5. Hi Kenneth, good point. I think that yes we realize that community is important (an example is the growing social media) but time management competes with the community sense. I think that they should research in the correlation between the rise in depression and loneliness and the rise in the amount of time people spend playing video games and watching television.

  6. Reblogged this on Big Bad Bith's Joy of Life Bogspot and commented:
    A thought well written

  7. Exactly… the more gadgets, the fewer true interactions. Sad!

  8. I find socializing quite a bit of work, but my son loves it. However, this sort of socializing suits me fine.

  9. I am seeing more and more information on technology replacing the need for religion, social interaction, and relationships. It’s not a far stretch if you think about it carefully. If wearable or mobile technologies satisfy the human mind’s need in these areas, the switch can be very rapid for the individual. The only heartbreak from a love affair with a smartphone would be internet dead zones and drained power supply. Once those problems are greatly reduced, the population in tech savvy nations will begin to reduce. Howz that for a correlation 😉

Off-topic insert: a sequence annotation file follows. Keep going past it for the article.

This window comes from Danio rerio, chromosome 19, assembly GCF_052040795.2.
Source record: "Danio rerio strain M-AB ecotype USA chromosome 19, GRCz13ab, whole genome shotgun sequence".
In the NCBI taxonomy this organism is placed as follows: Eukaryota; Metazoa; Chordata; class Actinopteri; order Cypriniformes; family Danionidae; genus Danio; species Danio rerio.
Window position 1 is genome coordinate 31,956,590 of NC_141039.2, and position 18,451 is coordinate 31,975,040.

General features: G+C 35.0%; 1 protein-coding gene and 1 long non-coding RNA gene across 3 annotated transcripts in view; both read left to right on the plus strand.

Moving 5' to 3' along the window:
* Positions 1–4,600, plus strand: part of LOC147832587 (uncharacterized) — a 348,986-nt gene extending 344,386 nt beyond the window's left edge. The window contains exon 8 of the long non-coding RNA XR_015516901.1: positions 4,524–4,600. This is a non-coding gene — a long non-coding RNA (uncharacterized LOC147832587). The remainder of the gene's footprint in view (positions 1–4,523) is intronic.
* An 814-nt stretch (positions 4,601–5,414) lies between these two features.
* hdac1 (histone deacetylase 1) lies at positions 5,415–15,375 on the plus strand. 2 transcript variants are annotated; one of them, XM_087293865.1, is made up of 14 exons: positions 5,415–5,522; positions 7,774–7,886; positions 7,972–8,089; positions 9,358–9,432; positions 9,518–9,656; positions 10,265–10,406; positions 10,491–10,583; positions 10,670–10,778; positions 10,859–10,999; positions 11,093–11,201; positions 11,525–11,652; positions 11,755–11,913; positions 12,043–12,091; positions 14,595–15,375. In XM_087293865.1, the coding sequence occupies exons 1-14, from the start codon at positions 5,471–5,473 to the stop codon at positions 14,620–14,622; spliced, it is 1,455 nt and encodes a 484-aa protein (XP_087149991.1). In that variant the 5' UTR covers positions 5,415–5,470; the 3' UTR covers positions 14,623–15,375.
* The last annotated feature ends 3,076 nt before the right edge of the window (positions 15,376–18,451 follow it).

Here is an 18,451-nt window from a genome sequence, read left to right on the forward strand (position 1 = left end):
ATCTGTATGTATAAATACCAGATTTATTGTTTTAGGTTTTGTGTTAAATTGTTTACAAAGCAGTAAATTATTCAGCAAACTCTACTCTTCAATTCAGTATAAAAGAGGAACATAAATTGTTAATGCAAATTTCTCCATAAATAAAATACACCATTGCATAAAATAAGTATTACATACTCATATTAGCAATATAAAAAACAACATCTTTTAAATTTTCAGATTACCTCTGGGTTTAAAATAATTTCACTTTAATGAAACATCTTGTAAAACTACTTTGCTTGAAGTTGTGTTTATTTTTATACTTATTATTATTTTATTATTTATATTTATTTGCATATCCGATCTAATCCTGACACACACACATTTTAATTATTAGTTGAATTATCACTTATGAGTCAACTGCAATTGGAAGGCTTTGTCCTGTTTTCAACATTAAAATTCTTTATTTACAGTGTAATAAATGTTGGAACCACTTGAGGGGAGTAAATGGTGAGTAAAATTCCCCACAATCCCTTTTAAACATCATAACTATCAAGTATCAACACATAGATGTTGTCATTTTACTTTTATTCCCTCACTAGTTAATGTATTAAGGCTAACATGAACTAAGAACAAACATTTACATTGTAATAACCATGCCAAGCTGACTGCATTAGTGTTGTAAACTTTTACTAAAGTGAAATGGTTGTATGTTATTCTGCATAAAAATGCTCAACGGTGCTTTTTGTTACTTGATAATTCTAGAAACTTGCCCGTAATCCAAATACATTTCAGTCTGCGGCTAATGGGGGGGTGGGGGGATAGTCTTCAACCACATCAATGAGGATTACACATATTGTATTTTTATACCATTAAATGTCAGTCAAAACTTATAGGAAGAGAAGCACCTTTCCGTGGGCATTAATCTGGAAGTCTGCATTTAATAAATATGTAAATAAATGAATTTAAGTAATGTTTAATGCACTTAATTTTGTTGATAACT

10. a good game is much more better than today reality

  11. When the weather is too bad for me to commute by bike, and I have to get the train, it always amuses/saddens me that almost everyone on the train, gets their phone/tablet out as soon as they sit down, and fires up facebook/twitter for the duration of the journey.
    The only electronic device I tend to use on the train is my kindle.

  12. That’s something that I worked with my son on, and he’s really good about – but I had to teach him how to balance his video games and his actual real life interaction. And he’s pretty good at it- and he’ll let me know “hey, there is a group game tonight” or he’ll get a text and send back “sorry, can’t play right now I’m doing xyz” And it makes me very proud that he can enjoy the new game that just came out but not let it rule his life!